Though slightly less dark than “Paradise: Faith” (I watched the trilogy all out of order, leaving the first installment for last,) “Paradise: Hope” has it’s share of uncomfortable moments and taboo subject matter. For the most part, though, it establishes director Seidl as less of a creepy old man with a camera and more as an observer of life- the discomforting parts, the parts maybe not everybody can talk about, even the ugly parts- to not sordid, but spectacularly real effect. It’s a story that couldn’t have been told in America, and are you really going to fault it there? Controversial, but more palpable that you might think considering the subject matter.

paradise-hope-movie

Paradise Faith (2012)

What’s impressive and surprising about “Paradise: Faith” is how it takes a sensational premise (a lonely woman with an erotic fixation with Jesus) and does not use it for cheap shock value or as a vicious attack on Catholicism. In fact, it’s not really tawdry or sleazy at all- it, like it’s desperate heroine, just is. I have not seen the first movie in the trilogy, the thematically linked “Paradise: Love,” but after this movie I probably will.

Instead of building contempt and hatred for it’s fanatically religious protagonist, it develops it so that we feel a mix of curiosity and pity for strange, pious Anna-Maria (excellently played by Maria Hofstätter,) but never disgust or rage. She needs her faith desperately, as a human being needs food or oxygen.

A single woman in her mid-50’s, Anna-Maria works as a X-Ray Technician and spends her summers proselytizing the neighbors and no doubt making herself quite unpopular in her town in Austria. Anna-Maria is painfully sexually repressed and endures self-inflicted punishments for her unchaste thoughts. She fancies Jesus quite a bit and finds herself attracted to his gentle strength and kindness.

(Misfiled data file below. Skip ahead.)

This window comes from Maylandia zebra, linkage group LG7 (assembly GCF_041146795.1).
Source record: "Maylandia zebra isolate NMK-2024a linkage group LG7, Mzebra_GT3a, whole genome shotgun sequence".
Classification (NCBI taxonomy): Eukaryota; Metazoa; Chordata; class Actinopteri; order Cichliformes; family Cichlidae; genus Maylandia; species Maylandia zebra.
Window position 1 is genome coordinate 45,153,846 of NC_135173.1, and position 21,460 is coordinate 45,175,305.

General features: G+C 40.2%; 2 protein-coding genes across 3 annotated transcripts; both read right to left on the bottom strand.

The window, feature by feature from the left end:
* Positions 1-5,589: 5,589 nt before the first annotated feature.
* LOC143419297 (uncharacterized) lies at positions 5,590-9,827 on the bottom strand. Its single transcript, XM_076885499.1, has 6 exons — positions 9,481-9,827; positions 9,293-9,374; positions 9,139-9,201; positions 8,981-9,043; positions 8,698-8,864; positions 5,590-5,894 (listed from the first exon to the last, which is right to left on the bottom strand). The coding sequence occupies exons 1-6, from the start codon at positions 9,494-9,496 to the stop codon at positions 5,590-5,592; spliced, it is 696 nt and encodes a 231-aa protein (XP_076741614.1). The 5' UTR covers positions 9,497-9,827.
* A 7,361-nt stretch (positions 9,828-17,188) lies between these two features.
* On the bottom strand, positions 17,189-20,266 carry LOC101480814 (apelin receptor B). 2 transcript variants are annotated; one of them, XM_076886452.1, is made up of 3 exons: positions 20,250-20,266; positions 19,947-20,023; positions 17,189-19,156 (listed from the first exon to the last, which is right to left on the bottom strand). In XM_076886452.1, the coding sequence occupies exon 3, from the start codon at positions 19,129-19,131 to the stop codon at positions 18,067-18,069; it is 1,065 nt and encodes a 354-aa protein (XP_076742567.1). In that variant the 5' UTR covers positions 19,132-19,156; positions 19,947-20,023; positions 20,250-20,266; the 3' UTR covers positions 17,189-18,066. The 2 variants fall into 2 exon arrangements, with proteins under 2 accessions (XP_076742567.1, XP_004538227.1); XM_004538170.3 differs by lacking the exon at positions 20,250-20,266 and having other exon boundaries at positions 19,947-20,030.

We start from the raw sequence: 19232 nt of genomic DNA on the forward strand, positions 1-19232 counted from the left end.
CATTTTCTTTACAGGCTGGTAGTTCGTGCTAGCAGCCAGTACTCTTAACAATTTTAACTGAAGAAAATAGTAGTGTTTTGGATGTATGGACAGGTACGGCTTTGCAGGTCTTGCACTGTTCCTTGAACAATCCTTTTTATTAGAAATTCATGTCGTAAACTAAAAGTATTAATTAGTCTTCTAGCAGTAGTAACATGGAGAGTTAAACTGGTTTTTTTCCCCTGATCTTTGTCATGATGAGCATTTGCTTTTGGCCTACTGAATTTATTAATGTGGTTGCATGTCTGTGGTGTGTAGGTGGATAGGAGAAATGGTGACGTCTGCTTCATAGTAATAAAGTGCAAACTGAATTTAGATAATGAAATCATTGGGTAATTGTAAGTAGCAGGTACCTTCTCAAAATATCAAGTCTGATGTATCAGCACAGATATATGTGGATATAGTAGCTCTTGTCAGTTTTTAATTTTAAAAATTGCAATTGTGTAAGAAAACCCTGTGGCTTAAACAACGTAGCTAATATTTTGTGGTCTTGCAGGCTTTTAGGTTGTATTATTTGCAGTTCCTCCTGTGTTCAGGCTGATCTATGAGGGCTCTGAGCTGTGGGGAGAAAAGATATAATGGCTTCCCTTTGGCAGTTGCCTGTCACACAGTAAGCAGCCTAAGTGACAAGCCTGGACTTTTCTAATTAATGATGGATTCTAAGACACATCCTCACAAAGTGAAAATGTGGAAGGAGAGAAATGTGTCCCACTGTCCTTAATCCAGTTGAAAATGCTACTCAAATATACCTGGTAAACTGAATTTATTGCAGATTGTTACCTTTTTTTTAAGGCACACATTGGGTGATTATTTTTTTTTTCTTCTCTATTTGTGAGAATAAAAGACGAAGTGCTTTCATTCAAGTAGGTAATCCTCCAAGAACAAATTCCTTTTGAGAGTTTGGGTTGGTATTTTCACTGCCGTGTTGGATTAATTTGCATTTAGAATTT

Everything abruptly changes when Anna Maria’s Arabic, paraplegic husband Nabil (Nabil Saleh) returns after a long, unexplained absence. Saleh is quite good too, developing his character from merely an annoyance to a cruel misogynist who spits on Anna Maria and mocks her passionate devotion to God. Nabil wants Anna Maria to ‘fulfill her duties as a wife’ and make love to him, but Anna Maria’s only love now is God.

What follows is a battle of wills- between the fanatical Anna Maria and the stubborn Nabil. No love and friendship comes out of this conflict- only violence and bitterness. Meanwhile Anna Maria copes with her impending crisis of faith and her complex feelings for her savior.

“Paradise: Faith” is similar to the films of Michael Haneke in style- cold, unbiased, virtually devoid of music and littered with long takes. It interested me quite a bit. I hate the dumbing-down of the Christian in Hollywood, as even the craziest is a human being with complex motivations and belief system.

The film doesn’t give us a pat ending or anyone worth cheering for, and that’s just fine- Anna Maria is greeted with mixed reactions from her herd of endangered souls. No one wins, no one ‘proves her wrong,’ and there are no revelations or messages except for this- crazy-devout religion can be a temporary aid for something deeper- unbearable loneliness, repression or isolation. Sometimes someone who seems proselytizing or arrogant is simply lonelier.

Maria Hofstätter is just perfect as Anna Maria, and you can completely believe that she is this person, who she plays with total sincerity. It is interesting to see her try to ‘save’ the souls of her fellow man, and the way they react to what could be interpreted as a attempt to connect or or just pure  patronization. An essential art-house film for fans of the genre.